Health Effects of Droughts

Medically Reviewed by Dan Brennan, MD on November 16, 2022
4 min read

Droughts have always been a part of human history. But as average global temperatures continue to rise, droughts are likely to come on more often and be more severe than in the past. That, in turn, may affect our lives in far-reaching ways.

It generally means an extended period (such as a whole season) without rainfall that leads to a water shortage or other serious problems.

Different groups define drought slightly differently. For example, the National Weather Service says it’s when a lack of moisture causes problems for humans, animals, and vegetation over a large area.

It’s normal for certain parts of the country or the world to be drier and to get less rain than in other regions. Drought happens when there’s unusually little or no precipitation for weeks or years.

Factors that can play a role in droughts include:

  • Warmer weather that more quickly dries out ground moisture
  • Changes in the jet stream (a fast, narrow current of air in the atmosphere)
  • The average temperature of the ocean, which affects precipitation
  • Changes in the local landscape


Scientists sort drought into five main types. Each has its own classifications and monitoring benchmarks.

Meteorological. This is when dry weather persists over an area. It could also include less rainfall and changes in the airflow to and from an area on the planet. You can monitor this by looking at weather patterns and forecasts.

Hydrological. Water shortages result from reduced stream flow and low levels in lakes and groundwater. This might limit the supply of clean, fresh water. You can easily see this type of drought by keeping track of rainfall or precipitation levels daily.

Agricultural. This is when drought affects the ability to grow crops. This type of drought is not limited to a lack of water but could also mean poor energy and sustainability in lands used to grow food.

Socioeconomic. Lack of water affects the supply of food and other goods. This kind of drought will greatly affect how you can afford to buy things you need, even beyond groceries.

Ecological. This can stunt vegetation growth, drive animals to extinction, or permanently change the landscape.

When more than one of these types happen at the same time, there is a good chance the drought will be stronger and worse.

It’s more common in areas around the world that usually get little or no rain. In the U.S., those regions include the West Coast, the Midwest, and the Deep South. The deserts in Africa are another historically parched area. Anywhere near the equator on various continents can also lead to drought due to the dryness of land and air.

Droughts can strike anywhere in the world where dryness or periodical flooding is common. Global warming and climate change raise the intensity of these weather conditions.

Every Thursday, a federal-private consortium called the U.S. Drought Monitor publishes a color-coded map showing the dryness levels around the country. The measurements rely on several factors, including soil moisture and precipitation.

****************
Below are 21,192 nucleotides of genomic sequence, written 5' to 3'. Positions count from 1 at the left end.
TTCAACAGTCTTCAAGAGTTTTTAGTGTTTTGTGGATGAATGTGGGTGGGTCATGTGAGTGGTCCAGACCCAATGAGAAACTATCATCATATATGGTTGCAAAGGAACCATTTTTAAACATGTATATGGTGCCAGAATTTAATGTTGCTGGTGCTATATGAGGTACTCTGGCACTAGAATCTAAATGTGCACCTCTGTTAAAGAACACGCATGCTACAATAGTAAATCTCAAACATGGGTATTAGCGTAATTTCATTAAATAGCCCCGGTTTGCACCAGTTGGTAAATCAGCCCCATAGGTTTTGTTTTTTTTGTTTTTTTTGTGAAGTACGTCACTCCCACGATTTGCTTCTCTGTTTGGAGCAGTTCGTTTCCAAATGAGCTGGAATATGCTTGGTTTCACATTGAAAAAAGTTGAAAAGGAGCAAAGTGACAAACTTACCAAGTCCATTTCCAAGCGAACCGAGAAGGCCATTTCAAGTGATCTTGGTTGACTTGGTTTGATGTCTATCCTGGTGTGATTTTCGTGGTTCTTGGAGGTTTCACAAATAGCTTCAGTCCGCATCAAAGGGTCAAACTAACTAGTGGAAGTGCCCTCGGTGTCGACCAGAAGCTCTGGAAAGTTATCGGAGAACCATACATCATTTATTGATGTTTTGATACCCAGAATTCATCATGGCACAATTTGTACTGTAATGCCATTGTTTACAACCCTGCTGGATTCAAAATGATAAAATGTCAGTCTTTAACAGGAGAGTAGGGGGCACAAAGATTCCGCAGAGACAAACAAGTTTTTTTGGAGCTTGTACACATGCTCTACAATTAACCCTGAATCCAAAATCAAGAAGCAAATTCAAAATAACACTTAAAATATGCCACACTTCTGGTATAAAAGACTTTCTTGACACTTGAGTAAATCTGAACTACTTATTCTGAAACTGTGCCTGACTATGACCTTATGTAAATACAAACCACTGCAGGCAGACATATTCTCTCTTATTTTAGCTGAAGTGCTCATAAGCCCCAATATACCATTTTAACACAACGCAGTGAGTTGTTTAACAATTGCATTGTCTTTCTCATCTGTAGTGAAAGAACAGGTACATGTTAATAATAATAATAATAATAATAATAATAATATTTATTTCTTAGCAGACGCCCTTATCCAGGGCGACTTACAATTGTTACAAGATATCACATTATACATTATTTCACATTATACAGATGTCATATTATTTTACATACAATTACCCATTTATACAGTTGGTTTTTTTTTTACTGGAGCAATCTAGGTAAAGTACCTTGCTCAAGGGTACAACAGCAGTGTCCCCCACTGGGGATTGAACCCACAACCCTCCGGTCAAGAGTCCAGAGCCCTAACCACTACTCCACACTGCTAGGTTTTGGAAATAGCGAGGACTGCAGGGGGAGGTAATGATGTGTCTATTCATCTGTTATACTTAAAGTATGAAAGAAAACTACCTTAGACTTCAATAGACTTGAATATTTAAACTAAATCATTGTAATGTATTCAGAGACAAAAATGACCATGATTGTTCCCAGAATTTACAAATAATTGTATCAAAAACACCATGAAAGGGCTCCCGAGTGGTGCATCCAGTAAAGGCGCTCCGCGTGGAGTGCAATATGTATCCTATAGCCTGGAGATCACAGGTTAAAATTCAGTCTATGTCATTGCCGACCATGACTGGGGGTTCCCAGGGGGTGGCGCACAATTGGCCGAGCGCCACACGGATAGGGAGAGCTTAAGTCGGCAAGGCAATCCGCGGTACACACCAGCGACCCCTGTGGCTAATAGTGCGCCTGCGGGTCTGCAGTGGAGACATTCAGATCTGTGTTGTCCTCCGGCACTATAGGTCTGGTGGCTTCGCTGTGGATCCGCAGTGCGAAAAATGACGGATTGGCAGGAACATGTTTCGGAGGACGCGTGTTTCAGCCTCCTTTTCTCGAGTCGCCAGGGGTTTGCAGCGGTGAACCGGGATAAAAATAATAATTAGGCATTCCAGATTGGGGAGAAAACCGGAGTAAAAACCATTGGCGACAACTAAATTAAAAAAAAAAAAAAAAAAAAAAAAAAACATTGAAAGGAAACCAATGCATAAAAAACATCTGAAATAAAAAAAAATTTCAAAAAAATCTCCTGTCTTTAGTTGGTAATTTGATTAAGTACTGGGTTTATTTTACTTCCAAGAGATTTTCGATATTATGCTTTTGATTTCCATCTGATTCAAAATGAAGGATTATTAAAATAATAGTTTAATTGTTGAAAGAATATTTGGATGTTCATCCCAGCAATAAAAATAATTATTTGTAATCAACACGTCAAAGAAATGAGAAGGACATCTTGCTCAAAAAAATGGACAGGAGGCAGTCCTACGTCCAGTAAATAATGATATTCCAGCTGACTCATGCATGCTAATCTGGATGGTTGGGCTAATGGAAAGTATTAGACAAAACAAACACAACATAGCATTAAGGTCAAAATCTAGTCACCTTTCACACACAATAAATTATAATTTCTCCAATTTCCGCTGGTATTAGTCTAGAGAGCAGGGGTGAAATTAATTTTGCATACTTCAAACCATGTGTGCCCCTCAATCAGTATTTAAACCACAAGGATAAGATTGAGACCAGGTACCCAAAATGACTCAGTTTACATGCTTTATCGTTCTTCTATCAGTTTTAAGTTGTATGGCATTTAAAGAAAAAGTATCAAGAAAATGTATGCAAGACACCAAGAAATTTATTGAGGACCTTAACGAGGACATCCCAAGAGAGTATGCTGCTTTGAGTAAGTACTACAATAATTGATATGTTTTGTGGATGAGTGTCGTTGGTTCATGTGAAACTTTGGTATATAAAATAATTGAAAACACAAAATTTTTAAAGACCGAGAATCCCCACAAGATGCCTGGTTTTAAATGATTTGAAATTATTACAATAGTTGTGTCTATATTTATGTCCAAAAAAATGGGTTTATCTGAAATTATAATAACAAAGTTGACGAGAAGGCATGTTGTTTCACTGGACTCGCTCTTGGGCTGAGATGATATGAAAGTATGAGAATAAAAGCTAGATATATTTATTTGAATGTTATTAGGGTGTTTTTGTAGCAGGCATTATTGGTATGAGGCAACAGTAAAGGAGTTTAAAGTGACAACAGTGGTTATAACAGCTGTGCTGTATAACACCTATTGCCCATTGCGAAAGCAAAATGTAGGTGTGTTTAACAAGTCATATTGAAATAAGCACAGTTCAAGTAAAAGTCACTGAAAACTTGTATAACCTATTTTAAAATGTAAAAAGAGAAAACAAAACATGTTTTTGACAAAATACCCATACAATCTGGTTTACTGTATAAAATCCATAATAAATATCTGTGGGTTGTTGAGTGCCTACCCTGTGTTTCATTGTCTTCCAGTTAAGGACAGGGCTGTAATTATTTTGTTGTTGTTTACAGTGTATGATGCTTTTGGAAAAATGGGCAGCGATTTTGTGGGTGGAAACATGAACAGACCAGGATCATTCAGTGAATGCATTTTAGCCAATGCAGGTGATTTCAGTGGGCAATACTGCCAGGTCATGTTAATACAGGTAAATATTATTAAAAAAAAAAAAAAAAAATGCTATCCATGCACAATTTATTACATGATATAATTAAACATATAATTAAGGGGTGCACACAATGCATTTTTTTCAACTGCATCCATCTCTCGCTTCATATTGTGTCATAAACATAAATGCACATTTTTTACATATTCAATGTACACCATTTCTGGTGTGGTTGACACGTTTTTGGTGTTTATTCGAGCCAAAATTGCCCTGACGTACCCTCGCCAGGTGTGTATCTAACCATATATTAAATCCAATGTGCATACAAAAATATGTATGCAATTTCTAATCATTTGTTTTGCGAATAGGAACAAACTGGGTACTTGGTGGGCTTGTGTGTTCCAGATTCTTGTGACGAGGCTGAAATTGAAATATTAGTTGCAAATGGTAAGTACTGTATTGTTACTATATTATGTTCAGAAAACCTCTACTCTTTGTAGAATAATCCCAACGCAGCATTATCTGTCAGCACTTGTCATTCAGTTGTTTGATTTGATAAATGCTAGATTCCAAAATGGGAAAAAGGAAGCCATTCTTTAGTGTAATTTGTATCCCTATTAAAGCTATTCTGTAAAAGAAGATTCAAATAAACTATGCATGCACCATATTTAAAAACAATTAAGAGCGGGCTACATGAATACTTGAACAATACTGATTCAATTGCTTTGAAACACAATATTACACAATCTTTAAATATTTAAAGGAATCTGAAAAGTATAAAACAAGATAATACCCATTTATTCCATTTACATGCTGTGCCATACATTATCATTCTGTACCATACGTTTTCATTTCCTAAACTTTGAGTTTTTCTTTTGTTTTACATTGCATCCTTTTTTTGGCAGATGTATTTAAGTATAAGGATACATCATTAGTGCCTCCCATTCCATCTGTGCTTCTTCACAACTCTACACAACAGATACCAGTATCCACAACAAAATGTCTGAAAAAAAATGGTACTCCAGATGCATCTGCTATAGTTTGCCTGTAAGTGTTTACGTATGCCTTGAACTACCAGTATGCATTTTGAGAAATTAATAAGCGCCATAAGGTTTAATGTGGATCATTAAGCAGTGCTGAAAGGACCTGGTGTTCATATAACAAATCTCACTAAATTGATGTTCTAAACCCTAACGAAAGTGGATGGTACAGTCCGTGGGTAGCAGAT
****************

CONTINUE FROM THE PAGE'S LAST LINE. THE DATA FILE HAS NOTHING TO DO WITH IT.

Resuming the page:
The five categories of drought are:

Abnormally dry (D0): Short-term dryness that affects crops and pastures and water supply.

Moderate drought (D1): Some damage to crops and pasture. Streams and reservoirs at low levels. You may be asked to voluntarily cut back on water use.

Severe drought (D2): Damage to crops and loss of pasture. Water shortages and restrictions.

Extreme drought (D3): Major crop and pasture losses. Widespread water shortages.

Exceptional drought (D4): Emergency shortage of water and widespread crop and pasture losses.

You may think that global warming is to blame for droughts. And researchers have found a strong connection between the two.

But it may be more accurate to say that climate change raises the chances that droughts will happen more often, be more intense, and last longer.

While climate change doesn’t necessarily create these water shortages, it can make them much worse and more common.

Even if you live far from areas of drought, you might not escape the consequences. Health effects of drought can be far-ranging. Among them:

  • More polluted air
  • More and more intense wildfires
  • Higher costs for food and other goods
  • Poor sanitation and hygiene from shortage of clean water
  • Worsening asthma and other immune disorders
  • Increased diseases from insects or animals from stagnant rainwater

All of us can do our part. One important thing is to conserve water. But there are many other ways, including:

Use water-saving tools: This could be showerheads that have low-pressure gauges.

Switch to renewable resources: This could include getting your electricity from solar panels or wind power, or driving an electric or hybrid vehicle.

Cut back on fossil fuels: Use public transportation, walk instead of drive, or bike wherever you can.

Plant smart. Landscape your home with native plants. Reconsider your grass lawn, which soaks up a lot of water.

Reduce, reuse, recycle: You’ve probably heard this one before, but it is good to keep it in the back of your mind. Composting is one example. Buying products with less packaging is another.